39 still missing after Kenya mall attack, Red Cross says

NAIROBI, Kenya (AP) - September 30, 2013

The Red Cross' report of 39 missing people conflicts with the government's contention that there are no remaining missing people from the attack that began Sept. 21, and suggests that the death toll could still rise as investigators dig through the rubble of the partially collapsed mall.

"The numbers with us are what we are still showing as open cases that are reported to us," Red Cross head Abbas Gullet told The Associated Press by telephone.

"The only way to verify this is when the government declares the Westgate Mall 100 percent cleared - then we can resolve it," he said.

The Red Cross number has been dropping over the past week as bodies have been positively identified and as some missing people have been reunited with their families, Gullet said.

The Red Cross said Friday the number of missing people stood at 59.

As of Monday, however, the Nairobi city morgue had no remaining bodies from the Westgate attack, he said.

On Sunday, Interior Minister Joseph Ole Lenku told reporters that police had no missing persons reports from the mall attack, and that authorities did not believe there were any hostages in the mall building when it partially collapsed.

He left open the possibility, however, that things might change.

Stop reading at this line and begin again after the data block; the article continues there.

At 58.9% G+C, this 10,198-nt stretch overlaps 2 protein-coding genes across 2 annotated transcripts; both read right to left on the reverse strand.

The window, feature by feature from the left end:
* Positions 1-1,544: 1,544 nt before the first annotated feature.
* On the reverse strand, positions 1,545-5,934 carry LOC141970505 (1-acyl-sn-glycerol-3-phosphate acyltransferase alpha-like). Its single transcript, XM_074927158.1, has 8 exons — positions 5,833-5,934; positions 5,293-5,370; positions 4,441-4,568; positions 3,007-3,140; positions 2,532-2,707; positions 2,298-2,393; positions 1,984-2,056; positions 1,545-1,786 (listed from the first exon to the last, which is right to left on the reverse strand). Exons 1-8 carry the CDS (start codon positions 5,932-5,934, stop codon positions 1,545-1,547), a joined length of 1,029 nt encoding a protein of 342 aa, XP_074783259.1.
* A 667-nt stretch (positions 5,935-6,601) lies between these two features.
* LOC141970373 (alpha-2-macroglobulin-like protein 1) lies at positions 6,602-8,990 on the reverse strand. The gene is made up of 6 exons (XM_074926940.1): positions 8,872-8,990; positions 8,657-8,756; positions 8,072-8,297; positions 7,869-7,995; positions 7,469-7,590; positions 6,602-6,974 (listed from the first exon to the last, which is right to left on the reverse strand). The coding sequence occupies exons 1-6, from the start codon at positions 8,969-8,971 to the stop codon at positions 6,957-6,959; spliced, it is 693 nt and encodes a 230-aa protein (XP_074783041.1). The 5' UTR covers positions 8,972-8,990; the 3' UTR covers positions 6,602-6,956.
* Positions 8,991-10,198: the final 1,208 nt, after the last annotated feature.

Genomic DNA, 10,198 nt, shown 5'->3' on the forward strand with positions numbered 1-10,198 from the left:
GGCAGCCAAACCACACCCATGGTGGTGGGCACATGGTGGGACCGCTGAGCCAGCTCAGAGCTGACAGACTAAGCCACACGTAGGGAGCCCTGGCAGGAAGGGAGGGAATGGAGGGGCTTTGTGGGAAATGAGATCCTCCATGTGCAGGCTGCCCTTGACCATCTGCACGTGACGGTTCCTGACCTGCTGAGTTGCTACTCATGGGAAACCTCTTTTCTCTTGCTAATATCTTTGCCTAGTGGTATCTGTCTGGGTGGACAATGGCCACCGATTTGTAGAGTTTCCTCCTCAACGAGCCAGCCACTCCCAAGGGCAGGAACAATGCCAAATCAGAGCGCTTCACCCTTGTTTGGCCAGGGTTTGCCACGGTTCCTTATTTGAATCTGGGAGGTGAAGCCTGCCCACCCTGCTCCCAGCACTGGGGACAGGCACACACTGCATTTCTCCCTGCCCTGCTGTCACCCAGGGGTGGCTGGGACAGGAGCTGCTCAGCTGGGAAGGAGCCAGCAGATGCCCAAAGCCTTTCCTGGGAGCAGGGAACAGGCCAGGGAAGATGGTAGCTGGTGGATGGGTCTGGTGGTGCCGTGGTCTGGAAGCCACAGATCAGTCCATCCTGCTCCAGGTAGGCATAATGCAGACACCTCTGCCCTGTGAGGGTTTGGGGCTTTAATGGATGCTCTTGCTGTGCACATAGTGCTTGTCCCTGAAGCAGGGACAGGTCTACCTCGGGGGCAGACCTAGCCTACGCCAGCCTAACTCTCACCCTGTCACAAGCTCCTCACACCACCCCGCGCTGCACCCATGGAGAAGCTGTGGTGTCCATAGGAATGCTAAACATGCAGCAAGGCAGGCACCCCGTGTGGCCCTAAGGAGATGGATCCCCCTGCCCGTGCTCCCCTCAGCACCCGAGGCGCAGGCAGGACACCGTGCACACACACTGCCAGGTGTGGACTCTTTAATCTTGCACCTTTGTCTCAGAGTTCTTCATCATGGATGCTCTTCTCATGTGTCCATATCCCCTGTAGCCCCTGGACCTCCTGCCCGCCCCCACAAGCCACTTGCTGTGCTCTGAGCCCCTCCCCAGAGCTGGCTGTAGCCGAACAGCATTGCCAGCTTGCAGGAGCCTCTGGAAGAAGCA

"We think - unless the forensic investigation shows otherwise - we really do think that there were weren't any hostages," he said.

FBI agents, along with investigators from Britain, Canada and Germany, are participating in the investigation into the attack and are aiding Kenyan forensic experts poring through the mall complex. Results are not expected until later this week at the earliest.

In addition to the 61 civilians and 6 security troops reported killed in the attack, the government has said five of the attackers were killed by gunfire and at least one more is thought to be in the building's rubble.

The militant group al-Shabab has said it carried out the mall attack to punish Kenya for sending its troops into neighboring Somalia to fight the al-Qaida-linked militant group that had seized large parts of that country for years before being dislodged from the capital, Mogadishu.

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